Joan has suffered much in her life, her memory sometimes fades, but she remembers when her daughter was murdered, shot by her boyfriend and she has written about it, her story will be in the book of Mansion stories we are working to publish shortly. She is gifted, she has drawn poignant works of art and told powerful stories.
She remembers my face but often forgets who I am, but I think she will remember meeting Gus, we put him in her lap and she knew what to do. I have never seen her laugh and smile in that way, and he was patient and calm with her. Gus has the makings of a great therapy dog, I saw it today. He is coming of age.
The new and wondrous experiment has begun, our Little Free Library is up and running. Our friend Jay Bridge came over today and spent several hard hours digging, sawing, trimming and bracing the beautiful library which he built and we painted. Maria and I both rushed to load up the library with books we have read and enjoyed and happily share with others.
The Little Free Library program is a movement, one of those wonderful ideas that the Internet makes possible from time to time. There are more than 40,000 Little Free Libraries all over the country. LFL people consider themselves a community and talk to one another, even sometimes visit one another.
The idea is not to toss old books out or send old books out, but to share books we love and get a book in return. "Take A Book, Return A Book" is the simple motto of this grass-roots community sharing program. Thanks for your generosity, but please do not send us books, we have plenty of them. If you love the idea, and have lots of read books, start your own LFL.
Maria and I love to share books and we love to promote community. We were practically dancing, we were so happy to see this months long project finally go up in front of our farmhouse. What a great symbol for a writer and an artist.
"Why are we so happy?," we asked one another. Because, I said, "this is the spirit of the place." And it is.
We were especially lucky to have asked our friend Jay Bridge, an engineer, carpenter and sheep farmer to build it. It took him weeks – "I got a little carried away," he said. I expected this to cost a lot of money – he did a beautiful job and it was worth a lot of money. But the bill was only $200. He worked long and hard for the idea of it.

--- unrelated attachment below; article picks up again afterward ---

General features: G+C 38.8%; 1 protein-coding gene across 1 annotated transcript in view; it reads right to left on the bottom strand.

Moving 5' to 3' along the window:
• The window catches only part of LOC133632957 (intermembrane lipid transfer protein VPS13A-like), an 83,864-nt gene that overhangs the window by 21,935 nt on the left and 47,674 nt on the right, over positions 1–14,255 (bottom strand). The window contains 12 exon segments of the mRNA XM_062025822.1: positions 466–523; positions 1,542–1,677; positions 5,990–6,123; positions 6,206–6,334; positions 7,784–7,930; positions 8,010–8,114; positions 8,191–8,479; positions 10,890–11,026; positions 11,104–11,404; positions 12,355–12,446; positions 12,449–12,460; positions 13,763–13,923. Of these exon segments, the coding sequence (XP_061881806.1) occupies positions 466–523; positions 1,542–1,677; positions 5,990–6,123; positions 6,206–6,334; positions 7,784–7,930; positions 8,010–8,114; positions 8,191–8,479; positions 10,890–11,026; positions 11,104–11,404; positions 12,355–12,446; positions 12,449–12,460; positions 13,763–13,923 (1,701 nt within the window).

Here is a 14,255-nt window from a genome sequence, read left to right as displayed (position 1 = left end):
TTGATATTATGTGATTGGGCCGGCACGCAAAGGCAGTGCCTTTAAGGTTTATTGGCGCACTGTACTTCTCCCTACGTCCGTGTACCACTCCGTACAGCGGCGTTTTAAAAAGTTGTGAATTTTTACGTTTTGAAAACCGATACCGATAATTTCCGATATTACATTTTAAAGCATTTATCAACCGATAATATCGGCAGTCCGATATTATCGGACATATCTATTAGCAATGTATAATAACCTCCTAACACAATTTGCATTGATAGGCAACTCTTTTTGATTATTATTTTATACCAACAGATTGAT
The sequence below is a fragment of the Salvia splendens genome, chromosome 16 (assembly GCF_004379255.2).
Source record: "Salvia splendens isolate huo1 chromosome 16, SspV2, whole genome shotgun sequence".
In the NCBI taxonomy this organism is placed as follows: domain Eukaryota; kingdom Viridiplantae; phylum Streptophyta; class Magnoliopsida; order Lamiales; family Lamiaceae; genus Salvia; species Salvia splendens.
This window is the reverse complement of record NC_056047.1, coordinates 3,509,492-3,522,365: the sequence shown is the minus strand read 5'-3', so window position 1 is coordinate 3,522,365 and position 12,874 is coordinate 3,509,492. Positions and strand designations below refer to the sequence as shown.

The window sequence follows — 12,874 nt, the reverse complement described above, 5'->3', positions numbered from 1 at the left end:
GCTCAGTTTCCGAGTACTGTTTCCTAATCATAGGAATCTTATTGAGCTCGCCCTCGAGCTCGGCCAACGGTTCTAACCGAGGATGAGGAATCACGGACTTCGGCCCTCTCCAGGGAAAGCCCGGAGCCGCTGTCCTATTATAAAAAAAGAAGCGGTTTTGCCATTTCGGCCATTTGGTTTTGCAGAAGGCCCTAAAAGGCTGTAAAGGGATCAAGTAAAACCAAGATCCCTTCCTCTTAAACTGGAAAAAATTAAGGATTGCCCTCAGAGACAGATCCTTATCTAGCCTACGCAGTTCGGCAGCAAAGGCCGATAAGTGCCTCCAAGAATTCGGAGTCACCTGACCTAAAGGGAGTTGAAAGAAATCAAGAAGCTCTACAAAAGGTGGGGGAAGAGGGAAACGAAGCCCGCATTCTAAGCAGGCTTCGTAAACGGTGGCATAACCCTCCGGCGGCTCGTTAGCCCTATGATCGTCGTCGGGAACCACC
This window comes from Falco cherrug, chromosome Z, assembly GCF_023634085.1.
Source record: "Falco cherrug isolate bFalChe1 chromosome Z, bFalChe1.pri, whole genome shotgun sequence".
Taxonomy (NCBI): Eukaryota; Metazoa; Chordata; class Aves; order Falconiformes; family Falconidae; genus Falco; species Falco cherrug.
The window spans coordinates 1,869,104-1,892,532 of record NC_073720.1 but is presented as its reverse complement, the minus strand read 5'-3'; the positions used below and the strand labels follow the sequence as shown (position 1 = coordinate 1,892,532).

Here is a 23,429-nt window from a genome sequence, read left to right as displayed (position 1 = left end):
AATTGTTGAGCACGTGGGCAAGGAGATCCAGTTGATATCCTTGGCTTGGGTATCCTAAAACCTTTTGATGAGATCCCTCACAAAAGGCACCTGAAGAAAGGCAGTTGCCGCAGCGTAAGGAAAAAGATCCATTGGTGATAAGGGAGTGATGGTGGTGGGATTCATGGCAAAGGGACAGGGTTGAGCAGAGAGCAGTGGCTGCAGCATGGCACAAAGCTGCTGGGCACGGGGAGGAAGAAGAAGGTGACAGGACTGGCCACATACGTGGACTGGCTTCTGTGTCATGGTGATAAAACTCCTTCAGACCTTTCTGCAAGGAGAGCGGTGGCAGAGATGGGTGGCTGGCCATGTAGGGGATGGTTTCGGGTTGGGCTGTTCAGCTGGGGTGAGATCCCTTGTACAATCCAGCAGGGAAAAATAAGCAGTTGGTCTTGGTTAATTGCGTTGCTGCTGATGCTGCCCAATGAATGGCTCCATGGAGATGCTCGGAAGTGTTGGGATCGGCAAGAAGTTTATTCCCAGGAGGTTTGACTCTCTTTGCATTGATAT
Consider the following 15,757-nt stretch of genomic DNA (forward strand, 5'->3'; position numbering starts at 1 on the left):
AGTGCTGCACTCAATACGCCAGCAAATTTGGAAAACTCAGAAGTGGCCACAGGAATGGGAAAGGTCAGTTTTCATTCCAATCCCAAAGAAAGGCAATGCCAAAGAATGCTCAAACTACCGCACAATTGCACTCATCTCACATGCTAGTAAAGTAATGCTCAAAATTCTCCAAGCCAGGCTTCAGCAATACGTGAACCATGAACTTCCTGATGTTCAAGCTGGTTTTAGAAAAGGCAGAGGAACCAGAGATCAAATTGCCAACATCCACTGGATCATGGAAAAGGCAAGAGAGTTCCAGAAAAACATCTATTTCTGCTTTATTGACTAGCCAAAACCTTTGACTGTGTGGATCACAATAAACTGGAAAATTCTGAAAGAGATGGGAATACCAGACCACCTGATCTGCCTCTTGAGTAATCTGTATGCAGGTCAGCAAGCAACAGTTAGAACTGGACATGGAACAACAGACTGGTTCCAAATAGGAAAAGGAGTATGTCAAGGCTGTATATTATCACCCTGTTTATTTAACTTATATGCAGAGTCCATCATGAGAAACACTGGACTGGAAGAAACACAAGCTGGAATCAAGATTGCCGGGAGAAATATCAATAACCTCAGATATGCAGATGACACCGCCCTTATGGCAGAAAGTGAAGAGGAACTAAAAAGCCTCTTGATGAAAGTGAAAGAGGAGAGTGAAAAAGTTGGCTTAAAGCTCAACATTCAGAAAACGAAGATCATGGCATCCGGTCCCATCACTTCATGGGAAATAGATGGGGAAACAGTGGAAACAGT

I protested a bit. "Was he sure about the low price?
Yes, he said, he didn't want more, it was aa good thing for the community. Jay is a class act, on many different levels. I am very proud to call him a friend.
Thanks Jay, for making this happen in a more beautiful and meaningful way than we ever imagined.
There is only one other Little Free Library around here, it is on the other side of my little town. I think it will take some time for people to get used to the idea. People here are not used to free things. It is wonderful to think of these books setting out like little angels, and having more lives than a cat. Books do not deserve to die on shelves, they should go out and give rebirth to themselves, again and again.
This is a timely, grass roots community building idea, it is the right time to do it. We are just proud and delighted to see it.
We placed it right in front of the house, people can pull over, look at the books, take one they want, and then, hopefully and when they get the chance, return one. I can't wait to see what happens. Maria put a couple of my books in there, and we both hope young people will discover it and get the chance to read some good books for free, and with no danger of penalties and fines.
We are eager to see what goes out, and what comes back. I love the way it looks, it is a beautiful thing in its own right, inside and out. It is the spirit of the place.